Today brought upon an interesting thought about defining an ETA domain strategy.  Defining my organization’s ETA domain strategy.  The Enterprise Technology Architecture of a business is sorely important when defining the future state of applications and potential improvements.  With constant changes involving IoT and the need to stay relevant in the market, company’s have adopted efficient and quick modeling frameworks.

There is an approach in EA that is commonly used called the Four-Slide Approach.  In short, literally, it is presented as follows:

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The current state should emphasize the components of the current domain strategy and include an inventory of servers.  Enterprise architects should also tell a succinct story on market trends and standards, so the future state can speak to the changes that will be presented.  As mentioned before, architects should not spend a considerable amount of time and energy assessing the current state of the enterprise.

The future state should include a replica of the current state (e.g. matrix, diagram, list) and call-outs for indicating where a change will occur.  An example of this platform domain future state may look like this:

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In my enterprise, we have a similar methodology for expressing these variables except we make more use of diagrams rather than lists.  Similar to what you see below:

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Once you have your future state as an overlay on your current state of ETA platform, then move onto a gap analysis.  A gap analysis is important to determine what shortcomings are present based on the future goals of the enterprise.  When presenting the future state of an ETA platform, the “how” is delayed until addressing the gap analysis.  This is where you can answer questions about what specific programs, data centers, capacity, servers, and platforms are needed.  A gap analysis can also be beneficial during mergers and acquisitions.  My organization has a standing average of two acquisitions per year.  This makes for a lot of gap analyses and constant migrations.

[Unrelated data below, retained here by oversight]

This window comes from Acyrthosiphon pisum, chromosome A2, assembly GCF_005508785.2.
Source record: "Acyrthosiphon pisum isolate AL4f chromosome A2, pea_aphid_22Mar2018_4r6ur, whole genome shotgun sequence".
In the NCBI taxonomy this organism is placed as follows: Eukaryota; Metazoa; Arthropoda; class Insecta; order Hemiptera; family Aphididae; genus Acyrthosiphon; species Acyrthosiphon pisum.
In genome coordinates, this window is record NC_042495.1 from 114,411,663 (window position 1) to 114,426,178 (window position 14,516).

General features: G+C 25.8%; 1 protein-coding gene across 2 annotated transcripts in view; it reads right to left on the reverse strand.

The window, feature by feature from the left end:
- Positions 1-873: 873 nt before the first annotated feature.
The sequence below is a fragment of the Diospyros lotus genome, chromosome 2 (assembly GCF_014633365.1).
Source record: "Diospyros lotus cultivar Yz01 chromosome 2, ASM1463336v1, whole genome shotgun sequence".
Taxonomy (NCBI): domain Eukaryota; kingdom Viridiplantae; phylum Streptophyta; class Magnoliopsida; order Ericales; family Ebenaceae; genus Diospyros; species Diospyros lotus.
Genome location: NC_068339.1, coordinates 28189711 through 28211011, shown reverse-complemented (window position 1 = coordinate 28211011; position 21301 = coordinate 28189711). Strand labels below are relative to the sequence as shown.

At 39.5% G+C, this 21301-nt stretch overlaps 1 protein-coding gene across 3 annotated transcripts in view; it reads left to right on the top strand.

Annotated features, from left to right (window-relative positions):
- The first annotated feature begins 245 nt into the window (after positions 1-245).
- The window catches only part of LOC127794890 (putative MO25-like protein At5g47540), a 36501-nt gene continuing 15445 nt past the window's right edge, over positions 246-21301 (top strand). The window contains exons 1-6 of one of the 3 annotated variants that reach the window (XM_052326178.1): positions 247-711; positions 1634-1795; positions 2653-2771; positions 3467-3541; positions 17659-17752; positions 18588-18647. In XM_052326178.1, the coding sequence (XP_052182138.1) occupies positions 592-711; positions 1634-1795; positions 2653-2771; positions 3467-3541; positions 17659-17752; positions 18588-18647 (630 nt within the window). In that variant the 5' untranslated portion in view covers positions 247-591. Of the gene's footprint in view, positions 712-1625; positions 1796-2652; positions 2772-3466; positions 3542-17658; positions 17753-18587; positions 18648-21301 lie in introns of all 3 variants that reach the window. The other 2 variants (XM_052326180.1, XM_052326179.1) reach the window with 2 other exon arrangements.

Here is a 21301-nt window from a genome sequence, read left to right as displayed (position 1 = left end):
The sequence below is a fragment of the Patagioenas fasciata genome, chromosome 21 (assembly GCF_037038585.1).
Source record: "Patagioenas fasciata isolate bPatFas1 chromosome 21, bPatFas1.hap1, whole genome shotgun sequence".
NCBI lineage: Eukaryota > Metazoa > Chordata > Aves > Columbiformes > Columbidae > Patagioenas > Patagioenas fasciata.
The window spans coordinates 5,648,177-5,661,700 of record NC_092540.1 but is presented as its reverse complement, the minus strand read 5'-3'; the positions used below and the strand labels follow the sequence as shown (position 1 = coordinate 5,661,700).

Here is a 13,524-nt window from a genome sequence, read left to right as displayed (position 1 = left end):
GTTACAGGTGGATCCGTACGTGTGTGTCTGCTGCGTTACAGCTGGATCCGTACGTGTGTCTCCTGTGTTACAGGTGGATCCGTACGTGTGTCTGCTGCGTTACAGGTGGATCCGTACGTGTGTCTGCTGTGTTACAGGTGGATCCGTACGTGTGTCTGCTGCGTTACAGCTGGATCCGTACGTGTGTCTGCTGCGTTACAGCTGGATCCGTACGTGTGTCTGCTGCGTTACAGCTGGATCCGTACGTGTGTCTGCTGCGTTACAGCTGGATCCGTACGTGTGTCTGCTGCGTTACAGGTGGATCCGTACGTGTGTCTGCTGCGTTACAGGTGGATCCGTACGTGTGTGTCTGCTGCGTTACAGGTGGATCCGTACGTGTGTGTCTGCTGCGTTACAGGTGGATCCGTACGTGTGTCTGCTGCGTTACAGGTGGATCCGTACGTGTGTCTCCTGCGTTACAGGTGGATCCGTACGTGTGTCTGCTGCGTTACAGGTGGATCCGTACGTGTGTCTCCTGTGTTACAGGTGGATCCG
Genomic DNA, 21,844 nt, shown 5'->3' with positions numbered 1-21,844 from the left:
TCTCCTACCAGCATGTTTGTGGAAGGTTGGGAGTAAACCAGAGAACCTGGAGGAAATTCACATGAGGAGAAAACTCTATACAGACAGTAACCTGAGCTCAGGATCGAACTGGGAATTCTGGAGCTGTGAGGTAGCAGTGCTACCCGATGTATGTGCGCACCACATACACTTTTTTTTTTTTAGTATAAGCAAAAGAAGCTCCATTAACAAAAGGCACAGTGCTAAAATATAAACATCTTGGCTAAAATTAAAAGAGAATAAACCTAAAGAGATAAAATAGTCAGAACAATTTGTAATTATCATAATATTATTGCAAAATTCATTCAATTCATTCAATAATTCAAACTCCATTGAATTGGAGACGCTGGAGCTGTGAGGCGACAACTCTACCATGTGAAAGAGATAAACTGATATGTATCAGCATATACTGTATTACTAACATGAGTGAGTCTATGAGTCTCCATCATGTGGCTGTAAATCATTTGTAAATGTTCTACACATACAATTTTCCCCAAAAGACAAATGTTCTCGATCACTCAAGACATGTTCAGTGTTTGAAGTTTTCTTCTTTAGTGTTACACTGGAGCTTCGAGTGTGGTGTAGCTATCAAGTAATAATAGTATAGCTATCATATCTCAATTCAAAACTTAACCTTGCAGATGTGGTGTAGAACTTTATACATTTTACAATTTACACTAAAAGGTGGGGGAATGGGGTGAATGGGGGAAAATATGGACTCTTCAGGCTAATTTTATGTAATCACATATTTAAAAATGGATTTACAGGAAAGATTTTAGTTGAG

Migration is the fourth slide in which a project/program manager may begin a plan to migrate towards the desired state of architecture.  They will document a high-level list of projects/steps that need to be completed before migration can begin and present incremental steps in an agile manner.  Agile being the keyword as a migration project can take a couple of years if addressed correctly; sometimes less.

To give you an idea, our current enterprise is dealing with two major migrations.  A new product and current customer migration as well as an acquisition migration.  Working in an agile manner, or iteratively, allows for flexibility on completion dates and required delivery.  The four-slide approach is prevalent in my industry, and I have seen multiple SaaS organizations make use of this high-level modeling.

Resources:
Robertson, B. (2006, December 19) EA Modeling Made Simple: ETA Domain Strategy Example. (ID Number: G00144602). Gartner Database.

Robertson, B. (2005, December 13) A Framework of Patterns, Services, Domains and Components Defines the Technology Viewpoint. (ID Number: G00135179). Gartner Database.

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